Crackdown on use of lasers against aircraft after New York-bound plane forced to turn back in Irish airspace
A pilots' union has said "more needs to be done" to tackle the growing use of lasers against aircraft after a New York-bound plane had to turn back to Heathrow.
The Virgin Atlantic flight returned to the west London airport as a "precautionary measure" after the co-pilot reported feeling unwell following the incident on Sunday.
A Virgin Atlantic spokeswoman said the safety of the crew and customers on board the VS025 travelling from London Heathrow to New York JFK flight was a "top priority."
They added: "All customers will be offered overnight accommodation and we will get them on their journey as soon as possible. We are working with the authorities to identify the source of the laser that caused the return of the aircraft to Heathrow."
Police said they were trying to find the source of the beam.
In 2010 a law was passed in the UK which allows offenders to be charged with "shining a light at an aircraft in flight so as to dazzle or distract the pilot".
If the distraction or dazzle is serious, a person may be found guilty of "reckless endangerment" and sent to prison.
According to the British Airline Pilots Association (Balpa), a laser can result in temporary vision loss associated with flash blindness, a "visual interference that persists after the source of illumination has been removed", an after-image, an "image left in the visual field after exposure to a bright light", and glare.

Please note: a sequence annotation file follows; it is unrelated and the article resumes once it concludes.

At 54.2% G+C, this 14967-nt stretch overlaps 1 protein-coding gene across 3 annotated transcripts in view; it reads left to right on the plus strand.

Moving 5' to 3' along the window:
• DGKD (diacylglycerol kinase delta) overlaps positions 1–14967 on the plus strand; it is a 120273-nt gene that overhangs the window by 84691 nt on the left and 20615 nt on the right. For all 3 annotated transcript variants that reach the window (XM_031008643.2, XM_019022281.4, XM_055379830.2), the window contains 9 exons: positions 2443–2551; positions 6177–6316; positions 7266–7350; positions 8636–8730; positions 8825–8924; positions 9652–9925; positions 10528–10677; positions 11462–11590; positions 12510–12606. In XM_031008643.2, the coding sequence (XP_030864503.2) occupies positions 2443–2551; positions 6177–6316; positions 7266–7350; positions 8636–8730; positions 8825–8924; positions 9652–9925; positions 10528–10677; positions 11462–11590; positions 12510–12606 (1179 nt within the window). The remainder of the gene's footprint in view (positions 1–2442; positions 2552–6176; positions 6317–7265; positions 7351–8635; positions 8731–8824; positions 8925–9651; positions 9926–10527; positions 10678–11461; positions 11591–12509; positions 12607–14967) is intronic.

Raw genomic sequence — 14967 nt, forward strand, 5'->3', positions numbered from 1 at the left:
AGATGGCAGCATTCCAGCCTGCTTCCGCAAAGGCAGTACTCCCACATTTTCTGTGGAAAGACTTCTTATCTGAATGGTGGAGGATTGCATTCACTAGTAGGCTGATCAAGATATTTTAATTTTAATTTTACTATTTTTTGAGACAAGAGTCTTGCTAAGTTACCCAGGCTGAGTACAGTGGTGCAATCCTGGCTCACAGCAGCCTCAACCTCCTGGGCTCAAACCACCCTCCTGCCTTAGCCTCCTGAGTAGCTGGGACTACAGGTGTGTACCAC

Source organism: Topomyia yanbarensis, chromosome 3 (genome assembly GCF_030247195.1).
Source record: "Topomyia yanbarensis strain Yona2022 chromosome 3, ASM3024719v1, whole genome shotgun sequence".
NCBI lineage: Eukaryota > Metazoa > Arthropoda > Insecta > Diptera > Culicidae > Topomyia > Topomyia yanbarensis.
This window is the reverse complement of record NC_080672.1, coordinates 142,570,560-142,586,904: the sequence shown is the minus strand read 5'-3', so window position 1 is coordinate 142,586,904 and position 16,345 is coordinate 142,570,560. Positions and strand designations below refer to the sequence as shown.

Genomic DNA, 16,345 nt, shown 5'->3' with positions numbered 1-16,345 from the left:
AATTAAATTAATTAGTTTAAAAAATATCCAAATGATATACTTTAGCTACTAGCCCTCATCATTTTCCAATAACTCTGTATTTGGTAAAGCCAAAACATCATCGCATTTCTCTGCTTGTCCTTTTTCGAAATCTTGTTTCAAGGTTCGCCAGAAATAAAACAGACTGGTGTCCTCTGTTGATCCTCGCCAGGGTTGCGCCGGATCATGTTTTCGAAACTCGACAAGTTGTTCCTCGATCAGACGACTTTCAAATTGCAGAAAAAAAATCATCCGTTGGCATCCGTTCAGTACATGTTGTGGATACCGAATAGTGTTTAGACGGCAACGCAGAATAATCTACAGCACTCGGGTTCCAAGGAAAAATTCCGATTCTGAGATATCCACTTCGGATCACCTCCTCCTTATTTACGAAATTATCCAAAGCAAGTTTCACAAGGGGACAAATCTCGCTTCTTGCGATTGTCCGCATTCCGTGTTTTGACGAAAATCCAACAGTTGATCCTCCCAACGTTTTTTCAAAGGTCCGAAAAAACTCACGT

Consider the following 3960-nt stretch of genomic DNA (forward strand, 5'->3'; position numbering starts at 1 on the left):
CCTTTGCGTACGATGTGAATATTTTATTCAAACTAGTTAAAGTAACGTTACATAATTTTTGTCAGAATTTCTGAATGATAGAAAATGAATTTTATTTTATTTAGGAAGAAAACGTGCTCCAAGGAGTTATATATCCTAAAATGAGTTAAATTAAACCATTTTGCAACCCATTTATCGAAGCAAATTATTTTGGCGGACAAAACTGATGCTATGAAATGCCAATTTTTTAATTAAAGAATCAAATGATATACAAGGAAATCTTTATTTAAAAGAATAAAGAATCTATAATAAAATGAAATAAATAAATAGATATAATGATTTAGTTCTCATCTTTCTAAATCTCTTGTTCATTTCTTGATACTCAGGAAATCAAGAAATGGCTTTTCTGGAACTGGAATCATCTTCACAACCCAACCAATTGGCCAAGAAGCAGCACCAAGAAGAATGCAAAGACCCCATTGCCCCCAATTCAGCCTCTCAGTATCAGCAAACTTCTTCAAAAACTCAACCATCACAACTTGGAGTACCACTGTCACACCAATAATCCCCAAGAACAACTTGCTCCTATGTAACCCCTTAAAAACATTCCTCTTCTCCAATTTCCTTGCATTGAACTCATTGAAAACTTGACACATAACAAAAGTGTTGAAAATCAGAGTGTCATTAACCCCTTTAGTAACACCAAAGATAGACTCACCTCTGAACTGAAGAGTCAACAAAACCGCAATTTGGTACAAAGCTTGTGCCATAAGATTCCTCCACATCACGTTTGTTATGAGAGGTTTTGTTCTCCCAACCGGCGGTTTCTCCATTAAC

Balpa general secretary Jim McAuslan said: "This is not an isolated incident. Aircraft are attacked with lasers at an alarming rate and with lasers with ever-increasing strength.
"It is an incredibly dangerous thing to do. Shining a laser at an aircraft puts that aircraft, its crew and all the passengers on board at completely unnecessary risk.
"Modern lasers have the power to blind, and certainly to act as a huge distraction and to dazzle the pilots during critical phases of flight."
He added: "We repeat our call to the Government to classify lasers as offensive weapons which would give the police more power to arrest people for possessing them if they had no good reason to have them. This incident shows why this is becoming more and more urgent."
Between 2009 and June 2015 more than 8,998 laser incidents across the country were reported to the UK Civil Aviation Authority.
Topping the list for the number of most frequent laser incidents for the first six months of last year was London Heathrow with 48, followed by Birmingham with 32, Leeds Bradford with 24 and Manchester with 23.
A CAA spokesman told the Press Association: "Shining a laser at an aircraft in flight could pose a serious safety risk and it is a criminal offence to do so. We strongly urge anyone who sees a laser being used at night in the vicinity of an airport to contact the police immediately."
In November 2015 it was reported that the eye of a British Airways pilot was damaged by a "military" strength laser which had been shone into the cockpit of his aircraft earlier in the year.
It is understood that the Virgin Atlantic aircraft, one of the latest flights to be affected by a laser, had passed over the west coast of Ireland before heading back to Heathrow.
A message on Virgin Atlantic's status website said: "Following this incident the First Officer reported feeling unwell. The decision was taken by both pilots to return to Heathrow rather than continue the transatlantic crossing."
It is understood that there were 252 passengers and 15 crew on board the flight.
A Metropolitan Police spokesman said: "Police were contacted at approximately 9.35pm on Sunday February 14 following reports of a laser shone in the direction of a commercial flight that had taken off from Heathrow Airport.
"Inquiries continue to establish where the offence took place. There have been no arrests."